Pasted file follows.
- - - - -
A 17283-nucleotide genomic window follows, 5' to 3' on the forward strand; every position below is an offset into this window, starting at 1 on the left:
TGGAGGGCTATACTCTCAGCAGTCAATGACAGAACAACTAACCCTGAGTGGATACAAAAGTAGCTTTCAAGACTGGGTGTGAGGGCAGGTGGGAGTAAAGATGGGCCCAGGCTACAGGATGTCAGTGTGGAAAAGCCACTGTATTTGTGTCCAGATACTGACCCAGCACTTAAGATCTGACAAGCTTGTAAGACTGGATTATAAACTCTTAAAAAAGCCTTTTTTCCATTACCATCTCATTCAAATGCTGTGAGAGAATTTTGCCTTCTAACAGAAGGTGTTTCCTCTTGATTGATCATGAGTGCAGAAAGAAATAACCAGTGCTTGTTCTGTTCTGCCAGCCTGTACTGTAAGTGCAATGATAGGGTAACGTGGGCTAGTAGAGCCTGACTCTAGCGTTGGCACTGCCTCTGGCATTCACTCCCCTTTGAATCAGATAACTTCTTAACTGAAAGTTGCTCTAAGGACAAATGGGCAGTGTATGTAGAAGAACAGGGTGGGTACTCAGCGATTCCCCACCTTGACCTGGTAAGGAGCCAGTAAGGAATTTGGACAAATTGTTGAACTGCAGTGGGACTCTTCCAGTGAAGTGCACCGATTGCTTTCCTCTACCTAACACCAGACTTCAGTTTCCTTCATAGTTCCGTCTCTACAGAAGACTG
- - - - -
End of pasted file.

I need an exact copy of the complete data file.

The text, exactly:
A 17283-nucleotide genomic window follows, 5' to 3' on the forward strand; every position below is an offset into this window, starting at 1 on the left:
TGGAGGGCTATACTCTCAGCAGTCAATGACAGAACAACTAACCCTGAGTGGATACAAAAGTAGCTTTCAAGACTGGGTGTGAGGGCAGGTGGGAGTAAAGATGGGCCCAGGCTACAGGATGTCAGTGTGGAAAAGCCACTGTATTTGTGTCCAGATACTGACCCAGCACTTAAGATCTGACAAGCTTGTAAGACTGGATTATAAACTCTTAAAAAAGCCTTTTTTCCATTACCATCTCATTCAAATGCTGTGAGAGAATTTTGCCTTCTAACAGAAGGTGTTTCCTCTTGATTGATCATGAGTGCAGAAAGAAATAACCAGTGCTTGTTCTGTTCTGCCAGCCTGTACTGTAAGTGCAATGATAGGGTAACGTGGGCTAGTAGAGCCTGACTCTAGCGTTGGCACTGCCTCTGGCATTCACTCCCCTTTGAATCAGATAACTTCTTAACTGAAAGTTGCTCTAAGGACAAATGGGCAGTGTATGTAGAAGAACAGGGTGGGTACTCAGCGATTCCCCACCTTGACCTGGTAAGGAGCCAGTAAGGAATTTGGACAAATTGTTGAACTGCAGTGGGACTCTTCCAGTGAAGTGCACCGATTGCTTTCCTCTACCTAACACCAGACTTCAGTTTCCTTCATAGTTCCGTCTCTACAGAAGACTG